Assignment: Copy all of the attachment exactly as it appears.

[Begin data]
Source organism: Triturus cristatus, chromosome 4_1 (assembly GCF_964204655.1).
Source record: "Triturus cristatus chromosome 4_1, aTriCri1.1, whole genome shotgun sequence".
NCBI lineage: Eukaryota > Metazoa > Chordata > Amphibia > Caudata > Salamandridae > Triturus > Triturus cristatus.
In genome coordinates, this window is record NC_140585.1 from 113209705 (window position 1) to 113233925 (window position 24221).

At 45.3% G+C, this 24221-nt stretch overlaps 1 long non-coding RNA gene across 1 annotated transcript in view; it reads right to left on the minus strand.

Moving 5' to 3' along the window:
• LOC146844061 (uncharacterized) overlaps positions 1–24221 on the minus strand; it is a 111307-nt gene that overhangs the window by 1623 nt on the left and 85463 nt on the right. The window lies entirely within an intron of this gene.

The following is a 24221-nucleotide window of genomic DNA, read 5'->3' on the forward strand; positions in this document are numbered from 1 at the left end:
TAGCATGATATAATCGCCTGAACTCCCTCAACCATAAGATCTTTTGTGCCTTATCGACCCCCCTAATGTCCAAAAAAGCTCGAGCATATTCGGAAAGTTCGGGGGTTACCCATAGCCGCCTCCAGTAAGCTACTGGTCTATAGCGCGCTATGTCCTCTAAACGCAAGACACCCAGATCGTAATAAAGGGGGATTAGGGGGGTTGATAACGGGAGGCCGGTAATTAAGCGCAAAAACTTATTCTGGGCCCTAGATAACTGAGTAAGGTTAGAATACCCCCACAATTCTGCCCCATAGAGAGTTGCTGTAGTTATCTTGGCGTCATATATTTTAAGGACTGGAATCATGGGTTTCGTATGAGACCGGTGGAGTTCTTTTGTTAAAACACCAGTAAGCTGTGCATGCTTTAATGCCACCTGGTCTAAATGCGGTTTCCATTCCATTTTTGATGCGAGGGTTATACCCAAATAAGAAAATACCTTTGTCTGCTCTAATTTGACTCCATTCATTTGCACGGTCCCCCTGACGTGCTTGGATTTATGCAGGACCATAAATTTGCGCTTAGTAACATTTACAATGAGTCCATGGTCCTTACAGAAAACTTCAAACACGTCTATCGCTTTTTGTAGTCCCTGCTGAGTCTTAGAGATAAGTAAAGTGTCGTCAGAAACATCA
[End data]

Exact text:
Source organism: Triturus cristatus, chromosome 4_1 (assembly GCF_964204655.1).
Source record: "Triturus cristatus chromosome 4_1, aTriCri1.1, whole genome shotgun sequence".
NCBI lineage: Eukaryota > Metazoa > Chordata > Amphibia > Caudata > Salamandridae > Triturus > Triturus cristatus.
In genome coordinates, this window is record NC_140585.1 from 113209705 (window position 1) to 113233925 (window position 24221).

At 45.3% G+C, this 24221-nt stretch overlaps 1 long non-coding RNA gene across 1 annotated transcript in view; it reads right to left on the minus strand.

Moving 5' to 3' along the window:
• LOC146844061 (uncharacterized) overlaps positions 1–24221 on the minus strand; it is a 111307-nt gene that overhangs the window by 1623 nt on the left and 85463 nt on the right. The window lies entirely within an intron of this gene.

The following is a 24221-nucleotide window of genomic DNA, read 5'->3' on the forward strand; positions in this document are numbered from 1 at the left end:
TAGCATGATATAATCGCCTGAACTCCCTCAACCATAAGATCTTTTGTGCCTTATCGACCCCCCTAATGTCCAAAAAAGCTCGAGCATATTCGGAAAGTTCGGGGGTTACCCATAGCCGCCTCCAGTAAGCTACTGGTCTATAGCGCGCTATGTCCTCTAAACGCAAGACACCCAGATCGTAATAAAGGGGGATTAGGGGGGTTGATAACGGGAGGCCGGTAATTAAGCGCAAAAACTTATTCTGGGCCCTAGATAACTGAGTAAGGTTAGAATACCCCCACAATTCTGCCCCATAGAGAGTTGCTGTAGTTATCTTGGCGTCATATATTTTAAGGACTGGAATCATGGGTTTCGTATGAGACCGGTGGAGTTCTTTTGTTAAAACACCAGTAAGCTGTGCATGCTTTAATGCCACCTGGTCTAAATGCGGTTTCCATTCCATTTTTGATGCGAGGGTTATACCCAAATAAGAAAATACCTTTGTCTGCTCTAATTTGACTCCATTCATTTGCACGGTCCCCCTGACGTGCTTGGATTTATGCAGGACCATAAATTTGCGCTTAGTAACATTTACAATGAGTCCATGGTCCTTACAGAAAACTTCAAACACGTCTATCGCTTTTTGTAGTCCCTGCTGAGTCTTAGAGATAAGTAAAGTGTCGTCAGAAACATCA